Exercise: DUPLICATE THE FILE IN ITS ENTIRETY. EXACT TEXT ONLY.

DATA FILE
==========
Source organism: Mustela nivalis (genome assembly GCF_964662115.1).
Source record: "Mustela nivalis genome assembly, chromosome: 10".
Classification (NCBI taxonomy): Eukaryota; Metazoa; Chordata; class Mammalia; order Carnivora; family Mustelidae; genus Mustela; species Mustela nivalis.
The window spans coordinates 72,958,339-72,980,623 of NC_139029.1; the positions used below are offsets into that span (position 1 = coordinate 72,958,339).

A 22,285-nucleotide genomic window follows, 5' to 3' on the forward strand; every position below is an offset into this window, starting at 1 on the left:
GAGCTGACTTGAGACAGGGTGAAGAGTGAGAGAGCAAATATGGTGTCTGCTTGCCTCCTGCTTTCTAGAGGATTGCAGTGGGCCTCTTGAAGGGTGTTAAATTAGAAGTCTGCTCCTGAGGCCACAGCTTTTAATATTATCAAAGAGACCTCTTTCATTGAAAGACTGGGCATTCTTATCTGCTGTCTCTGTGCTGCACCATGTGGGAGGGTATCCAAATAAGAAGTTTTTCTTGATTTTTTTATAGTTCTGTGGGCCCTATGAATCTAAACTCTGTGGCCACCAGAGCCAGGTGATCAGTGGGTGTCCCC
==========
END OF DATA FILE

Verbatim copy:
Source organism: Mustela nivalis (genome assembly GCF_964662115.1).
Source record: "Mustela nivalis genome assembly, chromosome: 10".
Classification (NCBI taxonomy): Eukaryota; Metazoa; Chordata; class Mammalia; order Carnivora; family Mustelidae; genus Mustela; species Mustela nivalis.
The window spans coordinates 72,958,339-72,980,623 of NC_139029.1; the positions used below are offsets into that span (position 1 = coordinate 72,958,339).

A 22,285-nucleotide genomic window follows, 5' to 3' on the forward strand; every position below is an offset into this window, starting at 1 on the left:
GAGCTGACTTGAGACAGGGTGAAGAGTGAGAGAGCAAATATGGTGTCTGCTTGCCTCCTGCTTTCTAGAGGATTGCAGTGGGCCTCTTGAAGGGTGTTAAATTAGAAGTCTGCTCCTGAGGCCACAGCTTTTAATATTATCAAAGAGACCTCTTTCATTGAAAGACTGGGCATTCTTATCTGCTGTCTCTGTGCTGCACCATGTGGGAGGGTATCCAAATAAGAAGTTTTTCTTGATTTTTTTATAGTTCTGTGGGCCCTATGAATCTAAACTCTGTGGCCACCAGAGCCAGGTGATCAGTGGGTGTCCCC